F-111: Why The ‘Aardvark’ Was A Technological Wonder

 F-111, Explained: When first flown in 1964, the F-111 Aardvark debuted a suite of novel technologies. The name “Aardvark” is even a nod to one of those technologies – terrain following software (the name also acknowledges the airframe’s unusually long nose cap).  


F-111, A History

The Aardvark was a supersonic, medium-range, multirole jet that provided the US Air Force (USAF) with three decades of service (and the Royal Australian Air Force with four decades of service).

While US forces only ever used the Aardvark with the USAF, the initial blueprints called for a USAF variant (the A-variant) and a US Navy variant (the B-variant). The B-variant was canceled before entering production.  The A-variant, however, entered production and service – introducing technologies that have since become standard features in many military aircraft.



Notably, the F-111 was the first sweep-wing plane to ever enter production. Sweep-wing configurations are more commonly associated with the F-14 Tomcat, thanks to Top Gun, but it was the F-111 that debuted the technology. A sweep-wing is distinct for its ability to move forward and back, mid-flight, so as to change the aircraft’s shape. The effect is an aircraft that can access the benefits of both straight-wing flight (high maneuverability at low speeds) and swept-wing flight (supersonic speed) depending on what the mission profile demands at that moment. The F-111’s wing was capable of moving between 16 degrees and 72.5 degrees.

Despite the sweep-wing configuration’s prominence in popular culture, the design never became a mainstay feature of aerospace design. Although, several jets have incorporated sweep-wings, including the B-1 LancerPanavia Tornado, and a variety of Soveit/Russian fighters and bombers. 



The F-111 also featured afterburners on turbofan engines and a terrain-following guidance system – two features that have become entirely common in new aircraft. Another distinct feature of the Aardvark, which did not quite become commonplace, was the use of an escape capsule rather than just a simple ejection seat. The escape capsule ejected both operators together, with the entre cockpit, rather than shooting the pilots out of the cockpit like in most fighters and bombers.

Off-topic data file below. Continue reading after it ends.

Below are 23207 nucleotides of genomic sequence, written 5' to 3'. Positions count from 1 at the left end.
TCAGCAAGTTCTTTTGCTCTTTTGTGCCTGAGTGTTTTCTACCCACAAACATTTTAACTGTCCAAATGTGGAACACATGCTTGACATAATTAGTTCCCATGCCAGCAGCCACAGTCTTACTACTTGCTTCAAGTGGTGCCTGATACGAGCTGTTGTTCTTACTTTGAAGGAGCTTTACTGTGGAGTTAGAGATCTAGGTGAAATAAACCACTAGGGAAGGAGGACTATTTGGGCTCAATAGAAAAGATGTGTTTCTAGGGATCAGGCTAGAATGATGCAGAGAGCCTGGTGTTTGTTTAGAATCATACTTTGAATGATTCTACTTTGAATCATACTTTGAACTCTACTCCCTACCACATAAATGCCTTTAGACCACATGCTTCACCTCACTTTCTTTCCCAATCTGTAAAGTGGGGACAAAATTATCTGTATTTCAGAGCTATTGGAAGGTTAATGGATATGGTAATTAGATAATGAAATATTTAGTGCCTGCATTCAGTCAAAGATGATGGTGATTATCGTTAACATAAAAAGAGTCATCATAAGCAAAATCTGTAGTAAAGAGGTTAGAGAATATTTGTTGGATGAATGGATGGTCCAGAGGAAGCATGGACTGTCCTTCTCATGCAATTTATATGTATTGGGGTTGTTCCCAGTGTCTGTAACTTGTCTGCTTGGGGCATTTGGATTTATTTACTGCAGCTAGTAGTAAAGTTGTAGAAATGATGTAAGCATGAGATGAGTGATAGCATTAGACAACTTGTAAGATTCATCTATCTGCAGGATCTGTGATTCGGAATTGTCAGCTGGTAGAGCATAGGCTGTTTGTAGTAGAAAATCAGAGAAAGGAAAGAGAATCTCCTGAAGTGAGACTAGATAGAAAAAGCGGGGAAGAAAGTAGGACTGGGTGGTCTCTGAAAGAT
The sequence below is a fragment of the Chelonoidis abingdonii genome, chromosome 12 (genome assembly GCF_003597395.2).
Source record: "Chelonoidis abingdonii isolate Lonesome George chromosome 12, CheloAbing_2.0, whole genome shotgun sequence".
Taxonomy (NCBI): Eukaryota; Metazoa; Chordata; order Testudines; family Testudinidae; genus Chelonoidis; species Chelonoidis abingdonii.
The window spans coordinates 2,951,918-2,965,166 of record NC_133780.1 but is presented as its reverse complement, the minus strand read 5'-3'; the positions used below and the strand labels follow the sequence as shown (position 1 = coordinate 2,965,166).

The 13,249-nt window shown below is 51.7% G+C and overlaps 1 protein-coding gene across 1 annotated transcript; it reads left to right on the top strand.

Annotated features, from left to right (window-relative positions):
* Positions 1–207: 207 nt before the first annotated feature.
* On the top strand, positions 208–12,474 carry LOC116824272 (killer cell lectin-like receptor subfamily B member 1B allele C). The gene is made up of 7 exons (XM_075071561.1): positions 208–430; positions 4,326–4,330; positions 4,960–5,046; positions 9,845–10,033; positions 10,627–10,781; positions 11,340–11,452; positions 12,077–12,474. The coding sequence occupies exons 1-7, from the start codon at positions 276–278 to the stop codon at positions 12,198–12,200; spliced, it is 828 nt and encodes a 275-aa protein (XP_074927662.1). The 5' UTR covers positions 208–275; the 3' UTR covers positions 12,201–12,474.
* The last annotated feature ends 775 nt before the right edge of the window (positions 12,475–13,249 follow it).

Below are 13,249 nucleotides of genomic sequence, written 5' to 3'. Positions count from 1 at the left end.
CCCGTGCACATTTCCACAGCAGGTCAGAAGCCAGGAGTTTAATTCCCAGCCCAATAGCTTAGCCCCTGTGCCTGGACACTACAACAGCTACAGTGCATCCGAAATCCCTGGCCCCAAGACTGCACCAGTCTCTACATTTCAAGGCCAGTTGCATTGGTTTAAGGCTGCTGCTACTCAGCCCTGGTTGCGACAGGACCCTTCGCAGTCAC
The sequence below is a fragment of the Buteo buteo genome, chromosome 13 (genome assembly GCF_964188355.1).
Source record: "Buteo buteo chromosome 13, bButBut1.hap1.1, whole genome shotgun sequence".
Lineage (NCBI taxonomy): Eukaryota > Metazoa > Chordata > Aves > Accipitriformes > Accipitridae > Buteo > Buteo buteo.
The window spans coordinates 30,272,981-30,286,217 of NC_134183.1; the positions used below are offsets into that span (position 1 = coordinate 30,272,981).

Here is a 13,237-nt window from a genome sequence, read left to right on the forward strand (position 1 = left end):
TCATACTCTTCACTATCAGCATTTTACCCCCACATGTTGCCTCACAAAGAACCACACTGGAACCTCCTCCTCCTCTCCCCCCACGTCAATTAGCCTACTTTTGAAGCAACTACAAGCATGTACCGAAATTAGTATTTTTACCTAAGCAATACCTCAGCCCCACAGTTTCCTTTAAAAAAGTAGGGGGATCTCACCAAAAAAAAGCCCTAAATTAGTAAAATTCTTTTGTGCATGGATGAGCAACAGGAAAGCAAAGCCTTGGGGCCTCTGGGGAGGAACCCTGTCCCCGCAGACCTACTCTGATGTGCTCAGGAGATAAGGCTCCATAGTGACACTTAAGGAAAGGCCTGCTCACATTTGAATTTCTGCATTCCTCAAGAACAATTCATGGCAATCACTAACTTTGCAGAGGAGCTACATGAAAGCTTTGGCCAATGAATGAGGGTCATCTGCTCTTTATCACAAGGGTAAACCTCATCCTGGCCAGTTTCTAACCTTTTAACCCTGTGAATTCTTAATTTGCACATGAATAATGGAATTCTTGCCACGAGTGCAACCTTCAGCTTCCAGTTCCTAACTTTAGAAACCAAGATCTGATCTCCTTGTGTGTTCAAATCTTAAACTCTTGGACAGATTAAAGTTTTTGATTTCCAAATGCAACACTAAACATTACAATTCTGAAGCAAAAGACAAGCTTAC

When first debuted, the F-111 did introduce several new technologies – but the jet was still reminiscent of an existing airframe: the A-6 Intruder; the F-111 would copy the A-6’s pilot seating configuration, which placed the two operators side by side rather than one in front of the other. And like the A-6, which was celebrated for its ability to operate in all-weather conditions, the F-111, too, could operate without much consideration for the weather. And like the A-6, the F-111 was designed to operate behind enemy lines, flying at low levels and dropping bombs on targets. The difference of course was that the A-6 was slow whereas the F-111 was rather fast – capable of supersonic speeds. 



F-111, The Legacy

Although the F-111 served venerably for four decades, the airframe got off to a terrible start.

In 1967, the USAF accepted delivery of its first F-111. The jet made its combat debut that March. By the end of that same month, two F-111s had crashed. The wreckage was not recovered, however, and the causes of the crashes remained unclear.

When a third F-111 went down the very next month, the culprit was finally detected: a hydraulic control-valve rod for the horizontal stabilizer caused the aircraft to pitch up uncontrollably, pushing the airframe into a flight attitude that the pilot could not recover from. The Aardvark was defective. The fleet was grounded and inspected. 42 other F-111s were discovered to have the exact same design flaw. The Aardvark fleet would not become operational again for three years – until 1971 during Operation Linebacker II.



Despite entering the fray late, the Aardvark made a significant contribution to the US war efforts, so much so that the North Vietnamese began calling the Aardvark “Whispering Death.”

The F-111 would also contribute very significantly to the First Gulf War in 1991

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